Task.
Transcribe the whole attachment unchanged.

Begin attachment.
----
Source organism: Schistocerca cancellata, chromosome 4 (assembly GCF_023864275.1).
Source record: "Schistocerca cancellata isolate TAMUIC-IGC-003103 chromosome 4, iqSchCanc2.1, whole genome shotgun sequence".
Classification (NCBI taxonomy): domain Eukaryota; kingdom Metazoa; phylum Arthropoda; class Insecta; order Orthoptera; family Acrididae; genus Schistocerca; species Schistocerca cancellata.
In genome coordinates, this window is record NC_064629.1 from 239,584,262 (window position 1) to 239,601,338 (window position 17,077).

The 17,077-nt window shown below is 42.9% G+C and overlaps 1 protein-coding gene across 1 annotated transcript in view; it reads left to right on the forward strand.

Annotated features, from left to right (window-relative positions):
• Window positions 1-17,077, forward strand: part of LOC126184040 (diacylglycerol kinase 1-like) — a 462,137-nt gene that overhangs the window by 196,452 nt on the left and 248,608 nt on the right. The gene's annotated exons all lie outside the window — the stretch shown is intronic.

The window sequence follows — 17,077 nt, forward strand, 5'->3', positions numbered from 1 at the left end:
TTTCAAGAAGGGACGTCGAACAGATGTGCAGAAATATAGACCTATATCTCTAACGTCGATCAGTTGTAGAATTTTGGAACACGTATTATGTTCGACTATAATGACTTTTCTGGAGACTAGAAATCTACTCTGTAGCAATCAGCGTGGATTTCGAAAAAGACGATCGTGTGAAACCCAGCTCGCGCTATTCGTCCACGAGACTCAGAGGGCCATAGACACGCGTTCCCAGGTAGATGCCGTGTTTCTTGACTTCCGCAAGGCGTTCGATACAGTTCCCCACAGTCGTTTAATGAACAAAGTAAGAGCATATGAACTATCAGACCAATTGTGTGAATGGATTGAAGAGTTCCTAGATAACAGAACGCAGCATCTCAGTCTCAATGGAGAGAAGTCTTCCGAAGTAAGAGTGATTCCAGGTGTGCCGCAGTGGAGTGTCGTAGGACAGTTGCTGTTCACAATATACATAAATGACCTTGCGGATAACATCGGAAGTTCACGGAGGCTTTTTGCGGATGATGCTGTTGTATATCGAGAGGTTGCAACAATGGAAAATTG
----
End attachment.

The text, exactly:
Source organism: Schistocerca cancellata, chromosome 4 (assembly GCF_023864275.1).
Source record: "Schistocerca cancellata isolate TAMUIC-IGC-003103 chromosome 4, iqSchCanc2.1, whole genome shotgun sequence".
Classification (NCBI taxonomy): domain Eukaryota; kingdom Metazoa; phylum Arthropoda; class Insecta; order Orthoptera; family Acrididae; genus Schistocerca; species Schistocerca cancellata.
In genome coordinates, this window is record NC_064629.1 from 239,584,262 (window position 1) to 239,601,338 (window position 17,077).

The 17,077-nt window shown below is 42.9% G+C and overlaps 1 protein-coding gene across 1 annotated transcript in view; it reads left to right on the forward strand.

Annotated features, from left to right (window-relative positions):
• Window positions 1-17,077, forward strand: part of LOC126184040 (diacylglycerol kinase 1-like) — a 462,137-nt gene that overhangs the window by 196,452 nt on the left and 248,608 nt on the right. The gene's annotated exons all lie outside the window — the stretch shown is intronic.

The window sequence follows — 17,077 nt, forward strand, 5'->3', positions numbered from 1 at the left end:
TTTCAAGAAGGGACGTCGAACAGATGTGCAGAAATATAGACCTATATCTCTAACGTCGATCAGTTGTAGAATTTTGGAACACGTATTATGTTCGACTATAATGACTTTTCTGGAGACTAGAAATCTACTCTGTAGCAATCAGCGTGGATTTCGAAAAAGACGATCGTGTGAAACCCAGCTCGCGCTATTCGTCCACGAGACTCAGAGGGCCATAGACACGCGTTCCCAGGTAGATGCCGTGTTTCTTGACTTCCGCAAGGCGTTCGATACAGTTCCCCACAGTCGTTTAATGAACAAAGTAAGAGCATATGAACTATCAGACCAATTGTGTGAATGGATTGAAGAGTTCCTAGATAACAGAACGCAGCATCTCAGTCTCAATGGAGAGAAGTCTTCCGAAGTAAGAGTGATTCCAGGTGTGCCGCAGTGGAGTGTCGTAGGACAGTTGCTGTTCACAATATACATAAATGACCTTGCGGATAACATCGGAAGTTCACGGAGGCTTTTTGCGGATGATGCTGTTGTATATCGAGAGGTTGCAACAATGGAAAATTG